BALDWIN — The smiling face of Stiles Simmons will soon be missed at Baldwin Community Schools as he begins a new chapter in his career. He will begin his new position on July 1 as superintendent of Westwood Community School District, near Detroit.

"It has been an awesome seven years being superintendent at Baldwin Community Schools," Simmons said. "The relationships that I've been fortunate enough to build and the work we were able to do has made the past seven years the most memorable time period of my career."

Simmons reviewed some of the highlights of his work at Baldwin.

"I am most pleased with the improvement in academic achievement as well as the changed perception of the school district," he said. "When I first came on board as superintendent, in 2010-2011, the academic achievement was an abysmal — in fact, according to the state top-to-bottom rankings, Baldwin Elementary School was ranked in the second percentile, which means that it fared worse than 98 percent of all elementary schools in the state of Michigan. We were able to improve our ranking significantly, to the 22nd percentile by 2013-2014."

Another achievement was the improvement of college admission test scores. In 2011, the ACT composite score was 16.6 percent, and in 2015, the last year Michigan Department of Education paid for the ACT, the composite score was 17.7, Simmons added.

Simmons also worked to make sure the graduation rate increased.

"I think the improvement of the graduation rate the past seven years is truly remarkable," he said. "In 2011, the graduation rate for senior high was 55 percent, and in 2016, the graduation rate was 90.9 percent, and reached above the state average for the first time. I attribute the dramatic increase of graduation rates to the balanced calendar, improved data entry process and increased expectations among the staff."

Simmons said Northwest Evaluation Association data indicates the balanced calendar helped with test scores. He explained in the fall of 2014, prior to the balanced calendar, the reading scores for first through third grades were 32.2 percent (representing percent of students at or above the 50th percentile.) In the fall of 2017, NWEA results for first through third grade reading scores increased to 37 percent.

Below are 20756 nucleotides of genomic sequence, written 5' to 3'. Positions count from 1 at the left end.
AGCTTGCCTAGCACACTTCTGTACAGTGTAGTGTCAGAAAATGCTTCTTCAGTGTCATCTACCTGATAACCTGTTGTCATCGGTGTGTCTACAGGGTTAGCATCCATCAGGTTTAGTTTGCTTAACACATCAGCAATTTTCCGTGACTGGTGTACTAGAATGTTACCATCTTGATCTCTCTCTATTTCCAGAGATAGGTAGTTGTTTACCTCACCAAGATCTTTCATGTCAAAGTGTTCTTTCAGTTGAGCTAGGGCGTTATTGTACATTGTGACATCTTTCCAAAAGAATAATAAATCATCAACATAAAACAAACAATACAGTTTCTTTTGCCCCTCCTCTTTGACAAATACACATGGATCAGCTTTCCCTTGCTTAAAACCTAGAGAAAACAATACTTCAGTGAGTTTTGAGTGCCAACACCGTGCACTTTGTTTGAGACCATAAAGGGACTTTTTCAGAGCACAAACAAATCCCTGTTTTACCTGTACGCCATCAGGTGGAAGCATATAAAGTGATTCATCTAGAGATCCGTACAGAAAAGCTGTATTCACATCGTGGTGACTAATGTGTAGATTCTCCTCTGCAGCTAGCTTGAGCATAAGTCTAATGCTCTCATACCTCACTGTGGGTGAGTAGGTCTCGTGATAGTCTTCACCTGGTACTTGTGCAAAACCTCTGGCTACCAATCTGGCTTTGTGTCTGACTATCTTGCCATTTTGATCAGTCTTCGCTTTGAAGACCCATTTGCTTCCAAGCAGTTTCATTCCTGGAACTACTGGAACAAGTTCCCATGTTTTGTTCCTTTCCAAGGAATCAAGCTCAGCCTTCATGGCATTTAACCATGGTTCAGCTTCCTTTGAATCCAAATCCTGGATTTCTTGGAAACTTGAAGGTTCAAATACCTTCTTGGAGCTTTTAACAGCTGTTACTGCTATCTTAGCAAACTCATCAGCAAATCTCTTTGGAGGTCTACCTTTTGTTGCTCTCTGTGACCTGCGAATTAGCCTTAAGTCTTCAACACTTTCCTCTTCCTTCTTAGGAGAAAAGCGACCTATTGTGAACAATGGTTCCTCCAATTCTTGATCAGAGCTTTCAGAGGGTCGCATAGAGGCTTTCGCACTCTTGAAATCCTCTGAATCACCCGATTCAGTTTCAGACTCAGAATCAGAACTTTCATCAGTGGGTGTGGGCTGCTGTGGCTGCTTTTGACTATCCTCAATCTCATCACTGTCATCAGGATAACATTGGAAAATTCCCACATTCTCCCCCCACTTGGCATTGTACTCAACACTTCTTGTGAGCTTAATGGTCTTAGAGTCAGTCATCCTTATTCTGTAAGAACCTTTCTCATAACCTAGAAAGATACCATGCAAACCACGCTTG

"Because of the balanced calendar, students experienced less summer learning loss," he said. "Now teachers don't have to spend a month and a half reviewing content students learned the previous school year."

Simmons also said school safety has been a priority, and he worked to implement new behavior systems and hold students more accountable. Looking at student behavior data, there has been a significant drop in student discipline referrals since the 2012-2013 school year, he noted, decreasing by 70 percent per 100 students per year in the elementary; 64 percent at the junior high level; and 59 percent at the high school level.

"Another point of pride is the financial health of the school district," he said. "Despite the hiring of additional staff and added programs we have maintained a very healthy fund balance over the past seven years, and I am sure that trend will continue."

While reviewing all the accomplishments of the school district, Simmons said he only played a part, and credited others for helping the district to move forward.

"I don't think that any of our accomplishments would have been possible without the support of the Baldwin Promise Authority, the Baldwin Rotary Club, Michigan State University Extension, Baldwin Family Health Care and the Lake County Community Foundation.

"Additionally, the staff is to be commended fully of their efforts in changing the culture and climate of the school district and their willingness to do what's best for the children. And lastly, without the vision and commitment of the board of education to the families and children of this community, none of this would have been possible.

"I am confident the school district will continue to move in the right direction so long as the commitment to the children remains unchanged."